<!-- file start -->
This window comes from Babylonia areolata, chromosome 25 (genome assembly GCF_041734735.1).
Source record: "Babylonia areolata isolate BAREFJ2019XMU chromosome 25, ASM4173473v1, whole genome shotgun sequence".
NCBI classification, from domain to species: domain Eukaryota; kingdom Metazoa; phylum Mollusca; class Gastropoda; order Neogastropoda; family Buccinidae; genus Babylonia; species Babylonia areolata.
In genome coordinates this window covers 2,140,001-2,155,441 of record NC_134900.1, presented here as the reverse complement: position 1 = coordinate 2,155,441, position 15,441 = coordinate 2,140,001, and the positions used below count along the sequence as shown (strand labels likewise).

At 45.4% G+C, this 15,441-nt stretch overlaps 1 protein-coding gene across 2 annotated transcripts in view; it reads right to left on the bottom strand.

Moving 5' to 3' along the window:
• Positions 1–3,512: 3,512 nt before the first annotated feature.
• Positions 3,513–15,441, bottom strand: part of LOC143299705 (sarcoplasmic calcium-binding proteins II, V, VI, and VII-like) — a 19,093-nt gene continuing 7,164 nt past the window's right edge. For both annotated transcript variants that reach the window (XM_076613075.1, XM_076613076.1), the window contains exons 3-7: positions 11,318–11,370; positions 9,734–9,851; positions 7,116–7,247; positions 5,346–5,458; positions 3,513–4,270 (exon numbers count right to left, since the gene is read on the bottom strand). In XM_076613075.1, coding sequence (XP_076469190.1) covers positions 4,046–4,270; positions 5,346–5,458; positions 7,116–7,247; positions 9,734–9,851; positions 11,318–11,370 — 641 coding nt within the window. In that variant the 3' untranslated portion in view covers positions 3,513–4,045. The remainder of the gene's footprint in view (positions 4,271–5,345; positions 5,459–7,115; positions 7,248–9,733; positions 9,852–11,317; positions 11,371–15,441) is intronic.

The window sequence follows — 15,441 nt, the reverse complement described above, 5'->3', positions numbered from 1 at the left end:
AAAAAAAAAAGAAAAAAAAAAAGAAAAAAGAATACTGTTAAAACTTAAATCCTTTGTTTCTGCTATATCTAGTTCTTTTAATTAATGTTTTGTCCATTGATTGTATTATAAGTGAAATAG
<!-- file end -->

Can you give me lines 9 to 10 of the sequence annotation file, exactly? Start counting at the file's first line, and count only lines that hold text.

The window sequence follows — 15,441 nt, the reverse complement described above, 5'->3', positions numbered from 1 at the left end:
AAAAAAAAAAGAAAAAAAAAAAGAAAAAAGAATACTGTTAAAACTTAAATCCTTTGTTTCTGCTATATCTAGTTCTTTTAATTAATGTTTTGTCCATTGATTGTATTATAAGTGAAATAG